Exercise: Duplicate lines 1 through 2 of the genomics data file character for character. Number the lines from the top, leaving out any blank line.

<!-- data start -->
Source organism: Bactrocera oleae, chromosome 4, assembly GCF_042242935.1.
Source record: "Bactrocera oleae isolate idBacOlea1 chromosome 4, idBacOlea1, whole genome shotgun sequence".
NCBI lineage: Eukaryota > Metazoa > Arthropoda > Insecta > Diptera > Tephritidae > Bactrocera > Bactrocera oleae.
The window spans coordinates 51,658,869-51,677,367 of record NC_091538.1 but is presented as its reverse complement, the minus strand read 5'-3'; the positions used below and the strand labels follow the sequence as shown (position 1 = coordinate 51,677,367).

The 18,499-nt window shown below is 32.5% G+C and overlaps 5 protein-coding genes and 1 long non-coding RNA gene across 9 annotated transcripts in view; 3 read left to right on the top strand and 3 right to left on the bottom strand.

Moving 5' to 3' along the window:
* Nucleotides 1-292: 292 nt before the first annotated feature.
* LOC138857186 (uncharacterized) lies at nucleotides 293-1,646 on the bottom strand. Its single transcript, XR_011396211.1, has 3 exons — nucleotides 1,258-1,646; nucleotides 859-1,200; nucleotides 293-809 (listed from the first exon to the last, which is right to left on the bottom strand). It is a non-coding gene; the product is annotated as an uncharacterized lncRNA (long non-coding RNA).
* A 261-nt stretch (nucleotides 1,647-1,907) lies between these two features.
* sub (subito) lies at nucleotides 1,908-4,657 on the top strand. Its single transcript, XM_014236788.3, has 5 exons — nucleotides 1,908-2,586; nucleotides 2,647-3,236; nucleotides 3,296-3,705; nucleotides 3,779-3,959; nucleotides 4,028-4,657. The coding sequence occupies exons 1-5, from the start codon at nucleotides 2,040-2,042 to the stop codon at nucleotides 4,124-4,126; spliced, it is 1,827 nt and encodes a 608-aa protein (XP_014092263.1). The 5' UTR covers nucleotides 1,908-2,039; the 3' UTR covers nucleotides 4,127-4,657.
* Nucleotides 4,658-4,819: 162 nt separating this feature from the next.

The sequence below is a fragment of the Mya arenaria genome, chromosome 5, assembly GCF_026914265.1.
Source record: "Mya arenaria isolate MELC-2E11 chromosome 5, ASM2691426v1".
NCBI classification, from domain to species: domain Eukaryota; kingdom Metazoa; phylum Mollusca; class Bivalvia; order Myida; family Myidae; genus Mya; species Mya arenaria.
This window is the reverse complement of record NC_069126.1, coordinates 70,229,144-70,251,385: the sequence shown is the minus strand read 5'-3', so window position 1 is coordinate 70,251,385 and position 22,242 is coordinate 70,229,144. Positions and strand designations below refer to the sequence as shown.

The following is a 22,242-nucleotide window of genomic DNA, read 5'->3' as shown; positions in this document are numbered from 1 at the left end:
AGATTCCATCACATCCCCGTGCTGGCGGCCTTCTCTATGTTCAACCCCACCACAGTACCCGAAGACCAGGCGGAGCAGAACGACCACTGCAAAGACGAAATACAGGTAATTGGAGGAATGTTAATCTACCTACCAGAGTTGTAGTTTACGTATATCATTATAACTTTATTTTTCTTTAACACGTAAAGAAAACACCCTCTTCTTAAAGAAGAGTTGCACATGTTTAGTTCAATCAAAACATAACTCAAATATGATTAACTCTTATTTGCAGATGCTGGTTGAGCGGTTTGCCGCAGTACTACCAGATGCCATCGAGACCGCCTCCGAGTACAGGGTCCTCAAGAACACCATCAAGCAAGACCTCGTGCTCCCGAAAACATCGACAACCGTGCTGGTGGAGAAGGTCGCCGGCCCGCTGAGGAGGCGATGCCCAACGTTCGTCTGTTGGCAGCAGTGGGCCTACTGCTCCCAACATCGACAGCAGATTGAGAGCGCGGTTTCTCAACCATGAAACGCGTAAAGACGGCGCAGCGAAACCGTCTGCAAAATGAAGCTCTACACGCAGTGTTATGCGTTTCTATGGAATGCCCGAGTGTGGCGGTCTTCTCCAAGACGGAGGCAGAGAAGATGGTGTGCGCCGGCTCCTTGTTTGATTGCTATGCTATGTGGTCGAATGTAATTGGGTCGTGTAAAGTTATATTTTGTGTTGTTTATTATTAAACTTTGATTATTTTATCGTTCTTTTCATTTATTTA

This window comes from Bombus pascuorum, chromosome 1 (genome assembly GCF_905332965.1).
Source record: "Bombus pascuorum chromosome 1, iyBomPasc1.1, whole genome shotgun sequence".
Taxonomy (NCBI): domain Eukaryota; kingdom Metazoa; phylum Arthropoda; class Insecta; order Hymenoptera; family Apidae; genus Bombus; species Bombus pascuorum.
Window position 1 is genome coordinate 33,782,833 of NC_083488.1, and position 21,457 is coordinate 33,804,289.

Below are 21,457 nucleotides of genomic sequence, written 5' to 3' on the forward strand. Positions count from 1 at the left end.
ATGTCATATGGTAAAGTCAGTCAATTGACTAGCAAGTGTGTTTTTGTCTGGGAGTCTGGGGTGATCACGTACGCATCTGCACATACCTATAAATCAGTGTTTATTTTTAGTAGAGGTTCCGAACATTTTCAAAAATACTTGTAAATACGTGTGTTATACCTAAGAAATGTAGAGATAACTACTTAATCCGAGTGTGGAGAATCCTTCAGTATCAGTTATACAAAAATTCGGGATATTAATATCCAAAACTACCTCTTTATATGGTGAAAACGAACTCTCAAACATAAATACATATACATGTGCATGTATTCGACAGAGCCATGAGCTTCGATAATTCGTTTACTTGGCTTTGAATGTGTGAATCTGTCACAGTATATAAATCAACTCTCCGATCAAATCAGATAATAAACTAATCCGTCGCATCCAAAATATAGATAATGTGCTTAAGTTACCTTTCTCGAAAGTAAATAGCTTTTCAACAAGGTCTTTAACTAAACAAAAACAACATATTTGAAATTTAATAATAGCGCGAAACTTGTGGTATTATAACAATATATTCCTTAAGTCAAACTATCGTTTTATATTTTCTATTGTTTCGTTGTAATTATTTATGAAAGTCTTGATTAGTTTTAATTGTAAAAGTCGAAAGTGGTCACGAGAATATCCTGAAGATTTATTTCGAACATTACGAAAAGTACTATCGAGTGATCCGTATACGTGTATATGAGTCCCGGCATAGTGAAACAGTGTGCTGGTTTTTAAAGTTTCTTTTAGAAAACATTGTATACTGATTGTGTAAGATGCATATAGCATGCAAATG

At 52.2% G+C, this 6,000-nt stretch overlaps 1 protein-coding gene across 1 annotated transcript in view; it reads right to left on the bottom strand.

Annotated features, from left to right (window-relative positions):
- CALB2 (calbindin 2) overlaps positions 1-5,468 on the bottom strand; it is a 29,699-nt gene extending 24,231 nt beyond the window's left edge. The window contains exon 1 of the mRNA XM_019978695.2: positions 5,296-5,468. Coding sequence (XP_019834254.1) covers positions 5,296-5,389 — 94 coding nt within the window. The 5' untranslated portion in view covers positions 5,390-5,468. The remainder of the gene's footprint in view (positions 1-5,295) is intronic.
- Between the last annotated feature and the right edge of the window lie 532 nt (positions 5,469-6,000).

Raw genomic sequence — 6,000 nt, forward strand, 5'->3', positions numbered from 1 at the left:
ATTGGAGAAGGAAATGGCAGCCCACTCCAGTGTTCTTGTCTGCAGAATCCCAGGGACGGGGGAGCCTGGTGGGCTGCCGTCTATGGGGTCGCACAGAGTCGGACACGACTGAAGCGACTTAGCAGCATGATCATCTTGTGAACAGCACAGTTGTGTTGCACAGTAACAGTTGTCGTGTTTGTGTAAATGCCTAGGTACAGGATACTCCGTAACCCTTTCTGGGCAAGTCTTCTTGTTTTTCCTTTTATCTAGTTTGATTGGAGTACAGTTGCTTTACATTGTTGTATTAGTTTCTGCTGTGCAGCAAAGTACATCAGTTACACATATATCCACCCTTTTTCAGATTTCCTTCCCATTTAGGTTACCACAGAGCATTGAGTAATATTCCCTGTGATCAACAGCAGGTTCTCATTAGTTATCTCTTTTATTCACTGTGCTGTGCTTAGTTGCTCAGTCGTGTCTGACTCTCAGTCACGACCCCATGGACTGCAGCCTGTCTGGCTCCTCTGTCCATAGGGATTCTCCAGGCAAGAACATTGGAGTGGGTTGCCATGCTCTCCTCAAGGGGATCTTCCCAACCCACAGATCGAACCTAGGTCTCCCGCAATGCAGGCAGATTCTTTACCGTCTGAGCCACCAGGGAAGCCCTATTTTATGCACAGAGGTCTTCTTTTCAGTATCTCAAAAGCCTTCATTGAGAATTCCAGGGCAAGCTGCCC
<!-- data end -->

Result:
Source organism: Bactrocera oleae, chromosome 4, assembly GCF_042242935.1.
Source record: "Bactrocera oleae isolate idBacOlea1 chromosome 4, idBacOlea1, whole genome shotgun sequence".